Still ahead for us, the government approves a cheaper and a quicker way to test for the coronavirus.
KING: A new saliva test for the coronavirus is being held out as a potential game changer. It was developed by researchers at Yale University. And over the weekend, the Food and Drug Administration issued emergency authorization for its use. Chantal Vogels is a postdoctoral fellow at the Yale School of Public Health and one of the leaders on the team that developed this test. Thank you so much for being here today. I'm excited to have this conversation. So I was looking at some of the pre interview work you did in saliva. I can spit in a cup, get it to the lab, and know within three hours?
CHANTAL VOGELS, WORKED ON COVID-19 SALIVA TEST: Yes, that's correct. Saliva is going to be way faster, safer, and more comfortable to use as a sample type. So this is really going to be huge in increasing the testing capacity.
KING: That's amazing. So let me ask you about some of these other tests that have come out quickly. There have been questions about the accuracy. How accurate is this test?
VOGELS: So we've compared our saliva samples to nasal pharyngeal swabs, and we found 94 percent positive agreement.
KING: Ninety-four percent. So talk to me about scaling this up. You've obviously, as during your research, I'm sure you're tracking the news, and you've had issues with states not having enough tests. In the last couple of weeks, we've dealt with so many frustrating stories about you get your swab test, but that it takes eight days, 10 days, 14 days to get your results, which means it's useless. How quickly can you scale this up?
VOGELS: Well, we think we can quickly scale this up because testing is going to be faster, and it's less expensive. So it just has to be running CLIA certified labs, but they can increase the testing volume and therefore we can get a much faster turnaround.
KING: Right. And I saw, again, you believe this could offer $10, $10 to this test. So help somebody who might not understand scientists like yourself do this fascinating work in a laboratory. What does it take to get it to the market in a wide scale way as quickly as possible?
VOGELS: So our emergency use authorization is quite unique. Normally, it's a specific CLIA certified lab that applies for this, or it's a manufacturer. Now we are a lab and we can designate other CLIA certified labs to use our tests. So we essentially came up with a protocol instead of like, just the kit that labs can use.
KING: And I assume, you know, as a parent, people talk about, do you need testing in school? Should you have testing on college campuses? Is something like this, it's easier for children, younger people, correctors (ph) because I've had -- I had surgery, so I had the swab experience. It's not as horrible as some people say, but it's not pleasant.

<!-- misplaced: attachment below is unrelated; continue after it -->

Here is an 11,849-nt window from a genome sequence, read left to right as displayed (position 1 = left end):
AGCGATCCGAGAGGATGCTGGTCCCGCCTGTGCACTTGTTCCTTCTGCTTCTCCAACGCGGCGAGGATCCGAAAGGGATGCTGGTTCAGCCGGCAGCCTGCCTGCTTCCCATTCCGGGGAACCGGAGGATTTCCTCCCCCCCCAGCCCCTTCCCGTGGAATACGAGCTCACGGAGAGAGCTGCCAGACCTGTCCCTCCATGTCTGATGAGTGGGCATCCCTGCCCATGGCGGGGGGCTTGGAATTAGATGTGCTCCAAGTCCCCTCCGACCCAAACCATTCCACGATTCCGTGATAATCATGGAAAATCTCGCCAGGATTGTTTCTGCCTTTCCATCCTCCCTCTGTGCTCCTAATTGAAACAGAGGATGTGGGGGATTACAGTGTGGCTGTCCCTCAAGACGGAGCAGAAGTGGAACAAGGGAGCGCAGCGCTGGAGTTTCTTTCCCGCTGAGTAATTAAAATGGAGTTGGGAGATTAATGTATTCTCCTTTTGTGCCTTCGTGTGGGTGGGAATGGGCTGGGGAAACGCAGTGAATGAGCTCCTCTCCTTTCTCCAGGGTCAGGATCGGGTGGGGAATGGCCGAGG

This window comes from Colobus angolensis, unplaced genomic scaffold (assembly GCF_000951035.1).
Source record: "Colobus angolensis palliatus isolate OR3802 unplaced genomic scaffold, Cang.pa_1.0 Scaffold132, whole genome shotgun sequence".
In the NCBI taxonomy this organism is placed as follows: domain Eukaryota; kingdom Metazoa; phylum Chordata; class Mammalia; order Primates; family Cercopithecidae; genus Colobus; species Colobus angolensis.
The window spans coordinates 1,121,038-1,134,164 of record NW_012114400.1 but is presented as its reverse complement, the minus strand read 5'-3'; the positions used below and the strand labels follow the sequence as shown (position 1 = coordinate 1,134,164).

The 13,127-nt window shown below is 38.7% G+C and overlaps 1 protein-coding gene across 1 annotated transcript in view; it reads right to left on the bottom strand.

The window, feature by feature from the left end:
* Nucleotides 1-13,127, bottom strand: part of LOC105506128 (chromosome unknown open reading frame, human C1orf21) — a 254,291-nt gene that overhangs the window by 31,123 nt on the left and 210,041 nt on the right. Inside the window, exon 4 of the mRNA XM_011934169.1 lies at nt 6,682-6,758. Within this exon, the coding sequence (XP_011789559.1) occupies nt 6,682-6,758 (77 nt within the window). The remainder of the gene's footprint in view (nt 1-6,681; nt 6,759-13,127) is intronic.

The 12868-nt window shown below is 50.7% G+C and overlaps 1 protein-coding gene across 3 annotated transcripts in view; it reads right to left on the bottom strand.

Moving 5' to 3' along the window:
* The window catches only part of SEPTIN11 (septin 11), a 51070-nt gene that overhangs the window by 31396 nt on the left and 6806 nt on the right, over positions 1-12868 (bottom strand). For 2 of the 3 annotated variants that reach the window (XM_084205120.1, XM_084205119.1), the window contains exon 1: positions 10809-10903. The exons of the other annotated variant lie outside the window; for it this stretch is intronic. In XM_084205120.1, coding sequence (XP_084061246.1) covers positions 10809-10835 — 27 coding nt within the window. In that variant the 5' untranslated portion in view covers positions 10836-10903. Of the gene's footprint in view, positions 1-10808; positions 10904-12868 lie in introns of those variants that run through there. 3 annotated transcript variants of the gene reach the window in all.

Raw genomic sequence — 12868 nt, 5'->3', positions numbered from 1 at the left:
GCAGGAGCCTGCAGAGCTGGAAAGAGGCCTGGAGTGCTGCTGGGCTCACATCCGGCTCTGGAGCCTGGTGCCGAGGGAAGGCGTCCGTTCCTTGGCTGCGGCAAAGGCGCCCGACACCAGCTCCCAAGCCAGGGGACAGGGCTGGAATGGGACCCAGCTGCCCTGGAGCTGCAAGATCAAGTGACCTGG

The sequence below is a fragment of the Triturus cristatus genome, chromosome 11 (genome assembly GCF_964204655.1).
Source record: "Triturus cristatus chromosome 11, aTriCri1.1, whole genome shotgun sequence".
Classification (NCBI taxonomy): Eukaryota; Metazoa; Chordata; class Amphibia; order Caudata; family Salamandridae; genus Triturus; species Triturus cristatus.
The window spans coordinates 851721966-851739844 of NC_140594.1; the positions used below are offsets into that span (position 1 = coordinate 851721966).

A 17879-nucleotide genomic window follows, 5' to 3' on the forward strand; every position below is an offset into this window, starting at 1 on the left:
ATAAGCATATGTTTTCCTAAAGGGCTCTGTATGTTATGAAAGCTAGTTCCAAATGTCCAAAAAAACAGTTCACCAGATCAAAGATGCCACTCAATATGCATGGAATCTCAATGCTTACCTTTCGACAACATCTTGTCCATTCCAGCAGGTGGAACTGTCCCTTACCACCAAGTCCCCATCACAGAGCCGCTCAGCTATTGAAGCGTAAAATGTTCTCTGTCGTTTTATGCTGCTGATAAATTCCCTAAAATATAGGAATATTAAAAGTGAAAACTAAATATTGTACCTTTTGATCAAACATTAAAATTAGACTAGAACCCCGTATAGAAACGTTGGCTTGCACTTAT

VOGELS: Yes. It's definitely not comfortable. And saliva is going to be way, way better in that regard. So we are now really trying to, you know, get this out there, it's so far approved for or we received emergency use authorization for use for suspected COVID-19 cases. And we are now continuously developing this more. So we are partnering with the NBA to test asymptomatic and medic individuals. So that's the next step. We're investigating options for pooling of samples. So we're constantly developing saliva direct.
KING: I wish you the best of luck as this goes forward. Please circle back with our team as you reach other thresholds through this so we can tell people how things are going. Very much appreciate your time and congratulations on your work.
VOGELS: Thank you.
KING: Up next for us, Kamala Harris has a message for those voters who aren't exactly sold on her. But first, we caught up with one Detroit Democrat we met last summer. Here are her thoughts on Joe Biden's V.P. pick. (BEGIN VIDEO CLIP)
ERIN KEITH, DETROIT DEMOCRATIC VOTER: I also tend to be a very progressive or liberal voter as a defense attorney. And so I sat with it and quickly realized that I don't philosophically have to agree with everything that Senator Harris believes in order to cast my vote for this ticket. For far too long, black women have been the backbone of the Democratic Party, almost a thankless member, casting our votes time and time again, being reliable.
And so at a time where black women are told were too ambitious, too loud, at a time when black women are murdered in their homes by police officers and justice isn't readily served, this was a morale boost that we needed, that we deserve.
(END VIDEO CLIP)
KING: Kamala Harris knows her past work as a prosecutor worries some progressives, including fellow black voters. Her pitch, look at the big picture and the full issues portfolio.
(BEGIN VIDEO CLIP)
SEN. KAMALA HARRIS (D-CA), PRESUMPTIVE VICE PRESIDENTIAL NOMINEE: You may not fall in love with who you're voting for. But if you just look out on a piece of paper at the issues that are impacting you every day, or you look at who's going to pay attention to whether the black community is going to have equal access to a vaccine when it's created, and you'll know there is so much on the line in this election.
(END VIDEO CLIP)
KING: Let's get some perspective from Alicia Garza. She's principal of the Black to the Future Fund and one of the cofounders of the Black Lives Movement. Thank you so much for being with us on this important moment. I'm thrilled to have you because I'm interested in your perspective. And I just want to show our viewers who may not know you. You have been on the frontlines for quite some time. This is a picture of you in the middle of a demonstration six years ago after the tragic killing of Tamir Rice in Cleveland, a 12-year-old boy who was shot by a white police officer. So you know, when you're in these marches, so many of the people to them, prosecutor is a dirty word. And yet you've had a recent conversation with Senator Harris, I want you to share that with us.